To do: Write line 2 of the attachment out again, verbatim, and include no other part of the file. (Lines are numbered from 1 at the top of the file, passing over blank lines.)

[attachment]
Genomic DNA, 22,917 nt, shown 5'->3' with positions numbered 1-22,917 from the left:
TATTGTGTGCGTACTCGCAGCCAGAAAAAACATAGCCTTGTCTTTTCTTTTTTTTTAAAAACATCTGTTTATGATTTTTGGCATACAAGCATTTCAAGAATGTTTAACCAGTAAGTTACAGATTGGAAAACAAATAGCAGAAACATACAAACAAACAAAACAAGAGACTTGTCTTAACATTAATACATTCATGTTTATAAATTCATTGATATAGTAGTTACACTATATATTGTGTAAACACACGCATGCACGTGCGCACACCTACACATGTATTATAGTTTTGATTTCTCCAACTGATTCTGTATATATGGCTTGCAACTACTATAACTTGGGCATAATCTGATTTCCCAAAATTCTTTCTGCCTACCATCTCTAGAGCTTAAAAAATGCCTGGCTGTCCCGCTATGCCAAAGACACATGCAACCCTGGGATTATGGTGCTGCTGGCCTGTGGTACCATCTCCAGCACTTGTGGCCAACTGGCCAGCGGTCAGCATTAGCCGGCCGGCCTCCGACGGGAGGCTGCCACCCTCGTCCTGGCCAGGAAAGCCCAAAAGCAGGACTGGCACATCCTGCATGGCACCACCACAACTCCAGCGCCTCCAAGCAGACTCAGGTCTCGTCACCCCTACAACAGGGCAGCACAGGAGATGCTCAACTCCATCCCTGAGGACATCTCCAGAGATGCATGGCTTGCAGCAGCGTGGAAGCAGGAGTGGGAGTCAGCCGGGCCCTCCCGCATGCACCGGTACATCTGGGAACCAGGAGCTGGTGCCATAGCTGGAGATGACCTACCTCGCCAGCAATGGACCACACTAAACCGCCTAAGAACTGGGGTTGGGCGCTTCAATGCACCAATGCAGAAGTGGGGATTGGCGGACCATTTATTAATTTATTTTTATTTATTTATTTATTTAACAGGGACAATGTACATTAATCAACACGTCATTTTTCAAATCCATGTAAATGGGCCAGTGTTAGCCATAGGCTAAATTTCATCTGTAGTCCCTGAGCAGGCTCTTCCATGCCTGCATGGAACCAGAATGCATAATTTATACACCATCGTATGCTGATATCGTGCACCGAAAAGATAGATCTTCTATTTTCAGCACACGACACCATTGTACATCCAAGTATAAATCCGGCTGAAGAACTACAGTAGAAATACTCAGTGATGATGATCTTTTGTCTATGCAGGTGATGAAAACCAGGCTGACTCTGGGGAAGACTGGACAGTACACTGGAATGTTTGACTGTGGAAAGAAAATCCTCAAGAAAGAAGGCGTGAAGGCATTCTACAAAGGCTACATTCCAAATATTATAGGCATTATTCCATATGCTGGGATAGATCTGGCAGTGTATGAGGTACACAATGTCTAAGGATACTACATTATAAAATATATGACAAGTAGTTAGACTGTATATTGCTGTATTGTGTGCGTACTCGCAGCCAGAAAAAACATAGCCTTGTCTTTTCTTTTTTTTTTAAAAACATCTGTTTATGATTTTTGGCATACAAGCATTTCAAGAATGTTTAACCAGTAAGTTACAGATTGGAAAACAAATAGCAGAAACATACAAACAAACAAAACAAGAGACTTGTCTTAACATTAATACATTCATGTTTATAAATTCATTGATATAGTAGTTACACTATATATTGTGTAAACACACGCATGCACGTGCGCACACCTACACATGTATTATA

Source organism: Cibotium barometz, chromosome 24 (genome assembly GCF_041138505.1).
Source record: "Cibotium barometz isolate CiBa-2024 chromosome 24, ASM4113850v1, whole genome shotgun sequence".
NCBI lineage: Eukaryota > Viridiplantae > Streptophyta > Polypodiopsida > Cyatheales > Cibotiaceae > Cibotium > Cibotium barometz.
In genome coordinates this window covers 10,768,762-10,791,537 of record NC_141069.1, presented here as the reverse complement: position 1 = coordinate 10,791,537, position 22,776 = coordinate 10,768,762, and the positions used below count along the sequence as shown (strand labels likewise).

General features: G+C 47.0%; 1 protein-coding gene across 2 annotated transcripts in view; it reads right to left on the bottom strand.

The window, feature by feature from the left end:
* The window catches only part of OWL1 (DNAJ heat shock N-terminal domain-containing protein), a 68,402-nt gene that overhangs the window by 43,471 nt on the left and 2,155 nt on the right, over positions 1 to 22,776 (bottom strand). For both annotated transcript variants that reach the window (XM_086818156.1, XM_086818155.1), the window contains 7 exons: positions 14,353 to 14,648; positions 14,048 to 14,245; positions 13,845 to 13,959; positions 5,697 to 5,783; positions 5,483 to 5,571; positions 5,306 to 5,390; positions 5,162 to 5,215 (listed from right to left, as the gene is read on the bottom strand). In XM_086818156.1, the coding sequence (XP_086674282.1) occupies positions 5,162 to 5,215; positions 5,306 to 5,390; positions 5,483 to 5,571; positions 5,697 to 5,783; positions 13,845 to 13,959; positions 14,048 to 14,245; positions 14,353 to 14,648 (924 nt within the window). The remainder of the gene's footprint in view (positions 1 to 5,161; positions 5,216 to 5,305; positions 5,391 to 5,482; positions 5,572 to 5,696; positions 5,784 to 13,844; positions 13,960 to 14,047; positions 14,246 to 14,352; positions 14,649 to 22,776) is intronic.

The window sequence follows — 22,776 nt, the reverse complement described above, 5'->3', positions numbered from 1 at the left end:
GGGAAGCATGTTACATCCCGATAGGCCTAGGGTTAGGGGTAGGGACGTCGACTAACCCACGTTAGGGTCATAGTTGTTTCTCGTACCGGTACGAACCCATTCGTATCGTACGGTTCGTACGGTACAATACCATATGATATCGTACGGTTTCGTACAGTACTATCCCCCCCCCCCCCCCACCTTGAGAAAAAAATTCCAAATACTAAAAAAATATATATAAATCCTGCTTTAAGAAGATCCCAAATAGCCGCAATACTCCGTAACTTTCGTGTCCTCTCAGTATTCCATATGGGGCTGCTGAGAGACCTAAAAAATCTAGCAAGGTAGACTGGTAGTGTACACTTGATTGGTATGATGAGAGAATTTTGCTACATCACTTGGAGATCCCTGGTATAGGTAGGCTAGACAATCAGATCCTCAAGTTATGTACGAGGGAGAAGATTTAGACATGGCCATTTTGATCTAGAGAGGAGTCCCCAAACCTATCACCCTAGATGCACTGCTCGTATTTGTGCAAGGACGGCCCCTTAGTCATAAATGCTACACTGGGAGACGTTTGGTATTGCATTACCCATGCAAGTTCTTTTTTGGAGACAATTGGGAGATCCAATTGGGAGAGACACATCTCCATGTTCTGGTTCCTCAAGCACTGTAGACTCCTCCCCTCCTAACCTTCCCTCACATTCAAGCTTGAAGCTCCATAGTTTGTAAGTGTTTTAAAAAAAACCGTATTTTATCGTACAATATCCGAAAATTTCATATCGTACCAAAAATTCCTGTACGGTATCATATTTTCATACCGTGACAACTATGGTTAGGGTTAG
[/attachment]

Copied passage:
TATTGTGTGCGTACTCGCAGCCAGAAAAAACATAGCCTTGTCTTTTCTTTTTTTTTAAAAACATCTGTTTATGATTTTTGGCATACAAGCATTTCAAGAATGTTTAACCAGTAAGTTACAGATTGGAAAACAAATAGCAGAAACATACAAACAAACAAAACAAGAGACTTGTCTTAACATTAATACATTCATGTTTATAAATTCATTGATATAGTAGTTACACTATATATTGTGTAAACACACGCATGCACGTGCGCACACCTACACATGTATTATAGTTTTGATTTCTCCAACTGATTCTGTATATATGGCTTGCAACTACTATAACTTGGGCATAATCTGATTTCCCAAAATTCTTTCTGCCTACCATCTCTAGAGCTTAAAAAATGCCTGGCTGTCCCGCTATGCCAAAGACACATGCAACCCTGGGATTATGGTGCTGCTGGCCTGTGGTACCATCTCCAGCACTTGTGGCCAACTGGCCAGCGGTCAGCATTAGCCGGCCGGCCTCCGACGGGAGGCTGCCACCCTCGTCCTGGCCAGGAAAGCCCAAAAGCAGGACTGGCACATCCTGCATGGCACCACCACAACTCCAGCGCCTCCAAGCAGACTCAGGTCTCGTCACCCCTACAACAGGGCAGCACAGGAGATGCTCAACTCCATCCCTGAGGACATCTCCAGAGATGCATGGCTTGCAGCAGCGTGGAAGCAGGAGTGGGAGTCAGCCGGGCCCTCCCGCATGCACCGGTACATCTGGGAACCAGGAGCTGGTGCCATAGCTGGAGATGACCTACCTCGCCAGCAATGGACCACACTAAACCGCCTAAGAACTGGGGTTGGGCGCTTCAATGCACCAATGCAGAAGTGGGGATTGGCGGACCATTTATTAATTTATTTTTATTTATTTATTTATTTAACAGGGACAATGTACATTAATCAACACGTCATTTTTCAAATCCATGTAAATGGGCCAGTGTTAGCCATAGGCTAAATTTCATCTGTAGTCCCTGAGCAGGCTCTTCCATGCCTGCATGGAACCAGAATGCATAATTTATACACCATCGTATGCTGATATCGTGCACCGAAAAGATAGATCTTCTATTTTCAGCACACGACACCATTGTACATCCAAGTATAAATCCGGCTGAAGAACTACAGTAGAAATACTCAGTGATGATGATCTTTTGTCTATGCAGGTGATGAAAACCAGGCTGACTCTGGGGAAGACTGGACAGTACACTGGAATGTTTGACTGTGGAAAGAAAATCCTCAAGAAAGAAGGCGTGAAGGCATTCTACAAAGGCTACATTCCAAATATTATAGGCATTATTCCATATGCTGGGATAGATCTGGCAGTGTATGAGGTACACAATGTCTAAGGATACTACATTATAAAATATATGACAAGTAGTTAGACTGTATATTGCTGTATTGTGTGCGTACTCGCAGCCAGAAAAAACATAGCCTTGTCTTTTCTTTTTTTTTTAAAAACATCTGTTTATGATTTTTGGCATACAAGCATTTCAAGAATGTTTAACCAGTAAGTTACAGATTGGAAAACAAATAGCAGAAACATACAAACAAACAAAACAAGAGACTTGTCTTAACATTAATACATTCATGTTTATAAATTCATTGATATAGTAGTTACACTATATATTGTGTAAACACACGCATGCACGTGCGCACACCTACACATGTATTATA